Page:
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As part of the Special Campaign 2.0 for Disposal of Pending Matters (SCDPM) and Swachhata Drive organized by the Department of Health and Family Welfare, 21,600 cases were reviewed, 8,416 public grievances and their remedies were resolved, and more than 1,100 cleanliness campaigns have been carried out, a Health Ministry statement said on Tuesday.

Health Minister Mansukh Mandaviya said the goals of the campaigns were to minimize waiting, institutionalize swachhatastrengthen internal control mechanisms, train officers in records management, digitize physical records for better records management and bring all ministries/departments together on a single digital platform.

The SCDPM and Swachhata Drive were launched on October 1 and implemented from October 2 to 31.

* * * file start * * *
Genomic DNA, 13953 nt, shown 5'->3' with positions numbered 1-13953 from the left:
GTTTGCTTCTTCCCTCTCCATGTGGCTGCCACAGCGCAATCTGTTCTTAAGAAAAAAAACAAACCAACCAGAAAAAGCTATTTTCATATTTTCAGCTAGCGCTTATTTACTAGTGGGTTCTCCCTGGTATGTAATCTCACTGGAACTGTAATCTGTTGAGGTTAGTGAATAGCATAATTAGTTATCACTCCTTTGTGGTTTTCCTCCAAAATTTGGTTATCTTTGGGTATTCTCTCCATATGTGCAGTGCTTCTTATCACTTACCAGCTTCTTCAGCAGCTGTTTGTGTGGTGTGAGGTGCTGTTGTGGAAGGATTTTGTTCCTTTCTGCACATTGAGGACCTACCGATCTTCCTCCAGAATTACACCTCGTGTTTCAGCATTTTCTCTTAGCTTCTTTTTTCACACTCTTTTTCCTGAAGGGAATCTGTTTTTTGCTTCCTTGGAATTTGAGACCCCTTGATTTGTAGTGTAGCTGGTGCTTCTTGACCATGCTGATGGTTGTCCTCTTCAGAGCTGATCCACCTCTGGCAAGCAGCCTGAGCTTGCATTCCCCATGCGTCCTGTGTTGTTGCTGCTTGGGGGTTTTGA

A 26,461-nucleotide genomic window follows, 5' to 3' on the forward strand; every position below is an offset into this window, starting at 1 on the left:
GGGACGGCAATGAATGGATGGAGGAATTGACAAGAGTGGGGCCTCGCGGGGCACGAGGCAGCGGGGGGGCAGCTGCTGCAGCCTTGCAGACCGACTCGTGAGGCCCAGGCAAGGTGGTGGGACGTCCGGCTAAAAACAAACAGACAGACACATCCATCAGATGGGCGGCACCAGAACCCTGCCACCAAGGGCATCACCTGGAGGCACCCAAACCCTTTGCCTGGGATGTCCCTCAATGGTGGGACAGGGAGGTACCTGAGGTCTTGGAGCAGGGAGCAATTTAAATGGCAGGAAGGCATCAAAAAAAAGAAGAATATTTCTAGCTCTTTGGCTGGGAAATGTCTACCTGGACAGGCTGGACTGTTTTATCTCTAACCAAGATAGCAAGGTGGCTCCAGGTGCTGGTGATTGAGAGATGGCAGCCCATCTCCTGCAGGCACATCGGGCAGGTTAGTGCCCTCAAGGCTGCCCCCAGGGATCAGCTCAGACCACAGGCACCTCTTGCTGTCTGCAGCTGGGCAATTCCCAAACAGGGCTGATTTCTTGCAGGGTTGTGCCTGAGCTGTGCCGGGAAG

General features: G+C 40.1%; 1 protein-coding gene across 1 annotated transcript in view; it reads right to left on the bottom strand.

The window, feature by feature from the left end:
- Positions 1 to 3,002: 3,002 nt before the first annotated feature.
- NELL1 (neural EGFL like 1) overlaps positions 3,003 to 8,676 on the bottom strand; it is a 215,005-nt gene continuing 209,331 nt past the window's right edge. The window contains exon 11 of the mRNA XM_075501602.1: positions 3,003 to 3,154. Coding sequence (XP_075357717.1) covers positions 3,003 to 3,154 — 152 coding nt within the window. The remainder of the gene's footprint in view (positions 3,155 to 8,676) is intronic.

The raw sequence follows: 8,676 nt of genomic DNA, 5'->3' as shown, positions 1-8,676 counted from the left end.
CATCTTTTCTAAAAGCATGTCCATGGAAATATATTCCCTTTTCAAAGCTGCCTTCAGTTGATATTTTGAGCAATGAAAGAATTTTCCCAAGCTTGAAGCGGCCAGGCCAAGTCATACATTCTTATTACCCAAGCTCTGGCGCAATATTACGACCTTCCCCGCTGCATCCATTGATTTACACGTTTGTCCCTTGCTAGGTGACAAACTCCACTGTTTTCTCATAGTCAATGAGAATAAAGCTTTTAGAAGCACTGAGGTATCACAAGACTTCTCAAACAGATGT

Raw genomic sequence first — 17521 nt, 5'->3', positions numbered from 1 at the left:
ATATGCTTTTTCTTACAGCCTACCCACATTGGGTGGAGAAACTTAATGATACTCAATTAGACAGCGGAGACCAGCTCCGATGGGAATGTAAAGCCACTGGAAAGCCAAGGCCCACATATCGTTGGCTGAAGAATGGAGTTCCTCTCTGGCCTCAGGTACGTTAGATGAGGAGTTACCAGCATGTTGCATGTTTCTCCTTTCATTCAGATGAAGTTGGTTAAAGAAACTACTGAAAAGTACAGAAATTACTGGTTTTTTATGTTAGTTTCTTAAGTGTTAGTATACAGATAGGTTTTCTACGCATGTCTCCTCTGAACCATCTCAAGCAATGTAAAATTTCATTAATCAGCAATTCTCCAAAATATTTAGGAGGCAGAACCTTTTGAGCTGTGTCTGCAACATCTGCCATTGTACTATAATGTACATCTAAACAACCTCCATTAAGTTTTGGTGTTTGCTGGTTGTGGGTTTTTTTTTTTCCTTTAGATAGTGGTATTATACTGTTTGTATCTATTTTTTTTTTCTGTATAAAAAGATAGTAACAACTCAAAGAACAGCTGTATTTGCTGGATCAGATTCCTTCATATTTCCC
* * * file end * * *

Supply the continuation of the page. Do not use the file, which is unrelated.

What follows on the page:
Third-party assessments will take place from November 14-30, which will be followed by presentations on best practices to mark Good Governance Day on December 24-25, the statement added. The campaign’s monthly schedule is under review by the Department of Administrative Reforms and Public Grievances. The release also states that ₹4,06,315 in revenue was generated from the sale of scrap metal.

Several institutes have adopted best practices to improve swachhata and provide a clean and green environment on their campuses, the Department of Health said. For example, the National Institute of Tuberculosis and Respiratory Diseases (NITRD) in New Delhi has installed Watergen, an innovative technology that converts humidity in the air into drinking water. AIIMS, Bibinagar, Telangana has developed an ayush herb plantation.

Hygiene awareness programs have been organized by the Indian Council of Medical Research in schools in Delhi.